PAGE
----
Tennis Elbow is a common orthopedic condition caused as a result of overuse
of hand, arm and forearm muscles. In clinical terms, it is referred to
as Lateral Epicondylitis and is most commonly seen in people who play
tennis or other racquet sports. The condition causes inflammation in the
forearm muscles at the exterior part of the elbow. Due to overuse or repetitive
movements of the muscles, they are prone to damage and cause intense pain
from the elbow down to the wrist.
- Playing racquet sports
- Performing repetitive hand or wrist activities
- Using plumbing tools
- Driving screws
- Gripping something tightly
- Pain that develops gradually
- Pain and burning sensation at the exterior of the elbow
- Weakened grip strength
- Pain increases while clasping objects or shaking hands
- Difficulty lifting even light things, like a coffee mug
- Pain worsens when moving the wrist forcefully
In order to diagnose Tennis Elbow, the
orthopedic doctor physically examines the area that is experiencing pain. He may also put
pressure on the affected region or make you move your fingers, wrist and
elbow to ascertain the amount of pain. In most cases, a description of
your symptoms is enough but for others you may be asked to undergo certain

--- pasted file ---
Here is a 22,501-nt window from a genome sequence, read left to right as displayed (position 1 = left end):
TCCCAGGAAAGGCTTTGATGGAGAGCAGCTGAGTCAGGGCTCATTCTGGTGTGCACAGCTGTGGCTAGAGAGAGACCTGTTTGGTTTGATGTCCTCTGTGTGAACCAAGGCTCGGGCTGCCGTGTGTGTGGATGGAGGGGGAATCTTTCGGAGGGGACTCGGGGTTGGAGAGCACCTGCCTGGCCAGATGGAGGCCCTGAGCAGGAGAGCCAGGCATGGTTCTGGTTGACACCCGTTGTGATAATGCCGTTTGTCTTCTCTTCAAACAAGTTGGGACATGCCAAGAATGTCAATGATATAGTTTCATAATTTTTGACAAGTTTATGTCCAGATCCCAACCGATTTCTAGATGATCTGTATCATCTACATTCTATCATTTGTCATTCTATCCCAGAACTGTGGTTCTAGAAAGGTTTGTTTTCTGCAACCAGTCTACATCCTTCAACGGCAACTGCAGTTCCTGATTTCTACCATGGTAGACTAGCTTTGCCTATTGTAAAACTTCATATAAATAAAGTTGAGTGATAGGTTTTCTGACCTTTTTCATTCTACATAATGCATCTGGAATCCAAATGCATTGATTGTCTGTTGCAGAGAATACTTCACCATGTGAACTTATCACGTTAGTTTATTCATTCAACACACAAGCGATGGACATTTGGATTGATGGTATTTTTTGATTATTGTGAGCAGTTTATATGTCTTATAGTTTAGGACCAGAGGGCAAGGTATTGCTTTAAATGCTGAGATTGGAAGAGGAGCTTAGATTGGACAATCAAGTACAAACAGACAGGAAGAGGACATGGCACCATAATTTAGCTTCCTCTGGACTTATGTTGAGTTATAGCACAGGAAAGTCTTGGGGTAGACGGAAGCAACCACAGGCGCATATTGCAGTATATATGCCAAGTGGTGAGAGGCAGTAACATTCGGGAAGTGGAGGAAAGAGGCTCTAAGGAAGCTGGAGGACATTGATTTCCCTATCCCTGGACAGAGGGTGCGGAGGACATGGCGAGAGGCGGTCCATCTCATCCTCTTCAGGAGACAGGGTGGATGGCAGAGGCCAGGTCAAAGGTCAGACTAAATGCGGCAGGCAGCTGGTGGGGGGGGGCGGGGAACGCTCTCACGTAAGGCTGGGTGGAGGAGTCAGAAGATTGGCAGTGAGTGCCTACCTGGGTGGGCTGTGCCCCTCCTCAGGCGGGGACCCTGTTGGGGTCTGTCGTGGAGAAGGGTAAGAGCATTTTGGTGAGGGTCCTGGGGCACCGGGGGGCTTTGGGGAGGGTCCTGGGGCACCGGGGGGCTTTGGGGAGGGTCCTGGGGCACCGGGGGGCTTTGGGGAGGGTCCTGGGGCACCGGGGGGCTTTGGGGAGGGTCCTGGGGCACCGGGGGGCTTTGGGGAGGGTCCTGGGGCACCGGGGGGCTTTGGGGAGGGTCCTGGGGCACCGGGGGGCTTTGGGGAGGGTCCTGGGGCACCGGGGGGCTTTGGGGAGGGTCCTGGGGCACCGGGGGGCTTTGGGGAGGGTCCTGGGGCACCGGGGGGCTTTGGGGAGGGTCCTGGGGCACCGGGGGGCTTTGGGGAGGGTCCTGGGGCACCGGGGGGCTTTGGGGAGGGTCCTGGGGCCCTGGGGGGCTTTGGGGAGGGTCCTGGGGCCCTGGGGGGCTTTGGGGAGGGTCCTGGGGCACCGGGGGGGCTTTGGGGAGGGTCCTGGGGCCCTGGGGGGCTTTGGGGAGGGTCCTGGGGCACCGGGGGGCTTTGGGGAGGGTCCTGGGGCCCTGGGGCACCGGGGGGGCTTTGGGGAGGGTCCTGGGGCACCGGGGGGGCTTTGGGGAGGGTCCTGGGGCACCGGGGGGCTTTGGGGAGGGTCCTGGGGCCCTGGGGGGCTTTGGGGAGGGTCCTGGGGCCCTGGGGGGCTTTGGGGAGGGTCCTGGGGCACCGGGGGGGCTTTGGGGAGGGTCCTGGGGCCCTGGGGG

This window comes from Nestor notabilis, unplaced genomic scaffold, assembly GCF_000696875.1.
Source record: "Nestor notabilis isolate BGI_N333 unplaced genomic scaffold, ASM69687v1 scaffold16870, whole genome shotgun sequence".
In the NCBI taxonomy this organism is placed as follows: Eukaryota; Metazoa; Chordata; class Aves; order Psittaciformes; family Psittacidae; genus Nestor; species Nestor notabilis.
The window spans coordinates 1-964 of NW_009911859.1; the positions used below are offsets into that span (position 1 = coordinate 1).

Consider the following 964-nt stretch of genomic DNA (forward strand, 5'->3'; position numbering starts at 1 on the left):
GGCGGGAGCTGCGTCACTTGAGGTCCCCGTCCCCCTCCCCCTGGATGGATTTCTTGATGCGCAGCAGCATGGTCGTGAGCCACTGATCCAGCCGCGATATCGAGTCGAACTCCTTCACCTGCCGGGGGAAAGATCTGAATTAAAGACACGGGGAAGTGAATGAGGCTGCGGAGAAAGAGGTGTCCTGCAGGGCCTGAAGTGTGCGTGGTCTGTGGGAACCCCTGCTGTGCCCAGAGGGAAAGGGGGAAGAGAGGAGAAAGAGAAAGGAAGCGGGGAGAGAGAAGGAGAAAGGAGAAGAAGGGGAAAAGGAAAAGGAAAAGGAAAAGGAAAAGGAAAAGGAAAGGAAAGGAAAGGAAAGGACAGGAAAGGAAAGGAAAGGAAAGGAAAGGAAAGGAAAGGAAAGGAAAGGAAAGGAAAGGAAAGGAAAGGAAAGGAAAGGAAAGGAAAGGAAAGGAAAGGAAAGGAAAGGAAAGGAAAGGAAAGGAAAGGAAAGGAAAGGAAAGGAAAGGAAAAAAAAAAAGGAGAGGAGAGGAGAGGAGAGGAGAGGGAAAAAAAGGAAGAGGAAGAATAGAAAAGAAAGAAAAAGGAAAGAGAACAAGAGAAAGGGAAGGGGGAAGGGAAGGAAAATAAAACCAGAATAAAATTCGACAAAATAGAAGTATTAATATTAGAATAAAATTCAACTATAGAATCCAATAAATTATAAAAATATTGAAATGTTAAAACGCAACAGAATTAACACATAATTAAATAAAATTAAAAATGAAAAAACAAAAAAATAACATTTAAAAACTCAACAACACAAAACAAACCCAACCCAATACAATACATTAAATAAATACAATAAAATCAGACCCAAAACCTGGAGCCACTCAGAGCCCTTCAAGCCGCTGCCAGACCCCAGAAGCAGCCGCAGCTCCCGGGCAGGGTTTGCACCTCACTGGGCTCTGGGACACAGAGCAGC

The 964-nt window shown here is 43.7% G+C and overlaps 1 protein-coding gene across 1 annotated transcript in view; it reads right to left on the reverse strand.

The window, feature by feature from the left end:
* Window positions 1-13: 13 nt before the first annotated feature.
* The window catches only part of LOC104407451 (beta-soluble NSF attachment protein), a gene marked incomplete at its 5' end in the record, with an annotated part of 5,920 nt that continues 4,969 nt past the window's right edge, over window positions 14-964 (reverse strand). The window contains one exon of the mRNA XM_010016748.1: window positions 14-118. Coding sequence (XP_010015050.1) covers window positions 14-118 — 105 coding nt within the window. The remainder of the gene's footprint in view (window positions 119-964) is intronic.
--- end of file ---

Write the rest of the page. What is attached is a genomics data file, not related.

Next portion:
imaging tests such as X-ray or CT scan.
The treatment options for Tennis Elbow may include the following:
Rest: This is the most important part of the entire treatment process. Give
ample rest to your arm, avoiding any activity that puts strain on the
muscles. You must completely abstain from participating in sports or lifting
weight for several weeks.
Anti-Inflammatory Medications: The orthopedic surgeon may also prescribe certain non-steroidal anti-inflammatory
medications to reduce pain and inflammation.
Physical Therapy: Certain stretching exercises may also help to strengthen the forearm muscles.
Ultrasound, applying ice packs or other muscle stimulating techniques
may also boost healing.
Braces: Wearing a brace placed over the hind of your forearm may also reduce the
symptoms of Tennis Elbow. This will provide support and rest to the muscles,
thus, allowing them to heal.
If the symptoms do not improve after 6 to 12 weeks of initiating the treatment,
the orthopedic surgeon may recommend you to undergo surgery. The procedure
usually involves removing the sore muscles and attaching the healthy ones
to the elbow bone.
For diagnosis and treatment of Tennis Elbow you can consult the orthopedic
OrthoTexas. To schedule an appointment, you can call at(972) 727-9995.